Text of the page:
One of the best directly relates to the images you have previously seen on this blog and my various social media handles — that of images of my kiddos. When I first started out in the blogging game, I filled my posts with images of my family. I wanted a blog that was not only delicious to look at but that also gave readers a glimpse into my personal life. Here’s the thing though: My girls are growing up and, please Gd, they will continue to grow up. They’re going to grow up and become adolescents themselves and could quite possibly Google themselves, as Dr. Devorah Heitner so lovingly pointed out at this conference. I want to make sure that when that times comes, they don’t feel like their journey to adulthood was chronicled at every turn without their permission. In addition, and this is what really struck me, I don’t want my kids feeling like they always have to be ‘on’ because you never know when mom might be recording this for her blog/Instagram/Facebook. So, in an effort to give them more anonymity and to create a culture of consent in our family, I will now be ASKING their permission to take and subsequently publish their image (the baby is a bit too young for this so instead, I’ll just be more mindful of how much of her life I’m putting in front of strangers).

 

 

So what does this have to do with Purim and hamantaschen? Mostly nothing but I wanted to make mention of a change in what you’ll be seeing on this here blog for the future. Instead of the delicious faces of my kiddos, I’ll be sharing more delicious pictures of food. How ’bout them apples?!

And about these hamantaschen? Welcome to your new fancy ‘taschen. I have ALWAYS wanted to work with blood orange and black sesame. The flavors of each are delicious on their own but once combined with the yumminess of Joan Nathan’s hamantaschen dough recipe as featured in her book, Jewish Cooking in America, well, magic happens. And, I mean, come on, anytime I can make something naturally pink, I’m on it. While there are many steps to this hamantaschen recipe, most of them can be done days in advance. In fact, all of it can be done days in advance. Also, note that the black sesame does look and taste like poppy seeds so if you can’t find black sesame seeds (I found mine in Whole Foods), you could easily sub in poppy seeds.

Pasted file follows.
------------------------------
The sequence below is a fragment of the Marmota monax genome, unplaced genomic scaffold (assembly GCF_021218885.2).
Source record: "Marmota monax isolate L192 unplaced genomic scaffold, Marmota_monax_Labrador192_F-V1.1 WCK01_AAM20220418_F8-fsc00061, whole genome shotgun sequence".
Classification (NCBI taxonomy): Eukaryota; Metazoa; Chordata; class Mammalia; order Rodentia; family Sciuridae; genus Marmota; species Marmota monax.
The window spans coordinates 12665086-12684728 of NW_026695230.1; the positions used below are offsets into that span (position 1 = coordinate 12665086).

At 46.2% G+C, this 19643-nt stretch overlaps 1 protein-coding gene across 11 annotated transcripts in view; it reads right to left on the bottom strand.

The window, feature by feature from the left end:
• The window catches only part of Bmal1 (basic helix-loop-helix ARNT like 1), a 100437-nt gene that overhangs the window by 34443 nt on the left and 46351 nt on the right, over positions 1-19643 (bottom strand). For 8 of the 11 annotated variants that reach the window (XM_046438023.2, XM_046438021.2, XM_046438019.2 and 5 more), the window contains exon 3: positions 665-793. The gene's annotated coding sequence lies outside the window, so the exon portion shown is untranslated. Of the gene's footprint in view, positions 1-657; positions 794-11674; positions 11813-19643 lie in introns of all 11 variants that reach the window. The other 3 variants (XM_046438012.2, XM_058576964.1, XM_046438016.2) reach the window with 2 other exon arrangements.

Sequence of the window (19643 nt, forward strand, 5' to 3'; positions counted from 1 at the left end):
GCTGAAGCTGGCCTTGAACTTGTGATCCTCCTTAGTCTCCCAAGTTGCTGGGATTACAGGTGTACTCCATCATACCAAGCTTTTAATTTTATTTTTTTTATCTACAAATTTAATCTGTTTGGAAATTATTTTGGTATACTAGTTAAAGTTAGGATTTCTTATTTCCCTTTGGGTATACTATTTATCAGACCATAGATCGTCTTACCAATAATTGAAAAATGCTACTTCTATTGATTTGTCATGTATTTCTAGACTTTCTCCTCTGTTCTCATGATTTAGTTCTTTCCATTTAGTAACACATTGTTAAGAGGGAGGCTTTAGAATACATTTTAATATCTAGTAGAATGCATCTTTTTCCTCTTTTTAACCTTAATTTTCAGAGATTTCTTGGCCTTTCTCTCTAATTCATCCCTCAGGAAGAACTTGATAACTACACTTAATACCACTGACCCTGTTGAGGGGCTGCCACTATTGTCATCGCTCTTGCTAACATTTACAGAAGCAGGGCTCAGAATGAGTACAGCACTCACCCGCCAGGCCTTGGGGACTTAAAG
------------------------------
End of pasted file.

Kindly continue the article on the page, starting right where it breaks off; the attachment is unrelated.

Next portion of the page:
Black Sesame Hamantaschen with Blood Orange Glaze

Dough Ingredients:

2/3 cup butter or margarine (room temperature)

1/2 cup sugar

1 large egg (+ 1 egg for glaze)

1 tablespoon blood orange zest

1/2 teaspoon vanilla extract

2 1/2 cups all-purpose flour

1 tsp baking powder

1/4 tsp of salt

Black Sesame Filling

1/2 cup roasted black sesame seeds

1/4 cup almond milk (or regular)

1/4 cup honey

1 tbsp zest of blood orange

1 tsp vanilla extract

1/2 tbsp butter

Blood Orange Glaze

1/4 cup freshly squeezed blood orange juice

1/2 teaspoon vanilla extract

1 cup powdered sugar

Dough Instructions:

Using a stand mixer or hand-held mixer, cream together the butter and sugar until light and fluffy. Add the egg, vanilla, and blood orange zest and continue creaming until smooth.

Stir together the flour, baking powder and salt to a separate medium-sized bowl. Slowly add the flour mixture to the butter mixture and mix until a ball of dough is formed (if not using a stand mixer, do this step not with the hand-held mixer but with a wood spoon). Shape dough into a disk, wrap in saran wrap and chill for AT LEAST 3 hours (I chill mine overnight).

Filling Instructions:

Lightly grind the black sesame seeds in a food processor using the “pulse” function for roughly 30 seconds.

In a small saucepan, combine the milk and honey over low heat, stirring until the honey dissolves into the milk. Then add the ground sesame seeds and bring to a simmer. Simmer for 7-10 minutes, stirring frequently. While it’s simmering, add the blood orange zest and vanilla.

Once the mixture has thickened considerably — or as desired, stir in the butter until it melts, cooking it for another minute or so. Remove from the heat and let cool to room temperature. You can make this a day ahead, when you first make the dough, and cover and store in the fridge.

Putting it all Together:

Once chilled, preheat oven to 375 degrees with rack in the center. On a floured work surface, roll out dough to a scant 1/4-inch thickness. With a 2 3/4-inch round cutter, or wide-rimmed drinking class, cut out circles; place on parchment-lined baking sheets. Gather scraps, chill while previous cookies are baking, and repeat with your roll-out and cutting until all dough is used.

Whisk together remaining egg and 1 teaspoon water in a bowl. Brush circle edges with egg wash; pinch seams together. Bake cookies on a parchment-lined baking sheet, 1 sheet at a time, about 10 – 12 minutes. Allow to cool completely before adding filling.

For Blood Orange Glaze:

Whisk together the ingredients until combined and smooth. Once cookies have cooled completely, drizzle on top until it’s perfectly covered in pink.